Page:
To be honest, I felt adrift. I wasn't sure if I had done something wrong by continuing my practice after not binding in D. And although I felt totally relieved to get a break from binding in D today, I also felt a bit abandoned - isn't it weird how Ashtanga practice can bring up such child-parent feelings?

I did have a WONDERFUL finishing series - did everything in carefully counted breaths, held Uth Pluthi for 15 breaths (KJS has got me thinking about trying to keep increasing the number of breaths...I never had thought of that before) and a peaceful Savasana.

But after class, I asked Guy - am I not supposed to continue if I don't get the bind in D? He told me that traditionally, unless you can bind without assistance, you don't really get the next pose, but that Mark had given me the subsequent poses, and I was "pretty good" at them (yay!), and he could see that they were helping me to open up my shoulders. I guess I didn't really ask the real question that was on my mind: why did we not bind today in D?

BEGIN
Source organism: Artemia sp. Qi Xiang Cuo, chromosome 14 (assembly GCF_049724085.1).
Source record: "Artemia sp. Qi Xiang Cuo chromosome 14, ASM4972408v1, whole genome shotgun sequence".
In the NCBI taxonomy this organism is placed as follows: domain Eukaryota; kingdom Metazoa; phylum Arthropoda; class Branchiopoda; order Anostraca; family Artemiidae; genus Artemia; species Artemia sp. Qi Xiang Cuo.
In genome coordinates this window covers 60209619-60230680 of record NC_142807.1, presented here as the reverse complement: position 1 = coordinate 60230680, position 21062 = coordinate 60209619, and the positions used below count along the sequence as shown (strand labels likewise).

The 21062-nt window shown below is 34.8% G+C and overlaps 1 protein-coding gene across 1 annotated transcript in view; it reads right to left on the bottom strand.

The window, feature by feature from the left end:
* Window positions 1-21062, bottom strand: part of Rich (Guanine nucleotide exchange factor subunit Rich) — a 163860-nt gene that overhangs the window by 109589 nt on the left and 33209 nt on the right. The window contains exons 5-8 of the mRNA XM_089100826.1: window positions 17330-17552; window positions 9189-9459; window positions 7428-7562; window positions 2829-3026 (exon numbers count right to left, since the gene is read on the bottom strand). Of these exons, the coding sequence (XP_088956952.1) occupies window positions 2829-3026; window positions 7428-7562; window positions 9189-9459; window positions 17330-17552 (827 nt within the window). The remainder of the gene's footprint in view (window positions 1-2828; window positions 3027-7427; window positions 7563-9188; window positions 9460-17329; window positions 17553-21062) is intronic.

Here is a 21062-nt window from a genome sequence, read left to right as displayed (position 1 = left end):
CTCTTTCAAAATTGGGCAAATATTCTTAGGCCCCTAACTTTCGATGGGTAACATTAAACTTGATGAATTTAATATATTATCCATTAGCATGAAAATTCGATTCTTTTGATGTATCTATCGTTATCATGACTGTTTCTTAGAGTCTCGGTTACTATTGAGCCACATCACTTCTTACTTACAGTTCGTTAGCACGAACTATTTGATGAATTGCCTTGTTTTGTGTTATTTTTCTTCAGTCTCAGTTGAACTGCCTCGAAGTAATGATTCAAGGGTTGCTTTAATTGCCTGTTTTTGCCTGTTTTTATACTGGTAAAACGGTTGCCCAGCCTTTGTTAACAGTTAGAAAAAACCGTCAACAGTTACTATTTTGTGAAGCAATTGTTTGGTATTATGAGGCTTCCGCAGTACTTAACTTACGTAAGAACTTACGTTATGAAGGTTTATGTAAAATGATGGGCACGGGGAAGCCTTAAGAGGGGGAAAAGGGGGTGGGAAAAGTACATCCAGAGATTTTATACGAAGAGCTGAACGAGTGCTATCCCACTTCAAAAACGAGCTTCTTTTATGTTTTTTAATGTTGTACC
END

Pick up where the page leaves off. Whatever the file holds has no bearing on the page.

Funny thing about that is that if I could have made a wishlist for my practice today, it would have included adjustments in Prasarita Pado C and Mari C, but NOT Mari D - yesterday, I just felt so on the verge of panicking there, that I was feeling a sense of dread about having to do it all again today. So, it all worked out, and I wonder if Guy intuited that D was just too much for me day after day. Or is he just sick and tired of pulling me into D? LOL....but feeling the sting of a grain of truth in there....I know I sure am sick and tired of NEEDING to be pulled into D....and that, my friend, is what's known as "projection".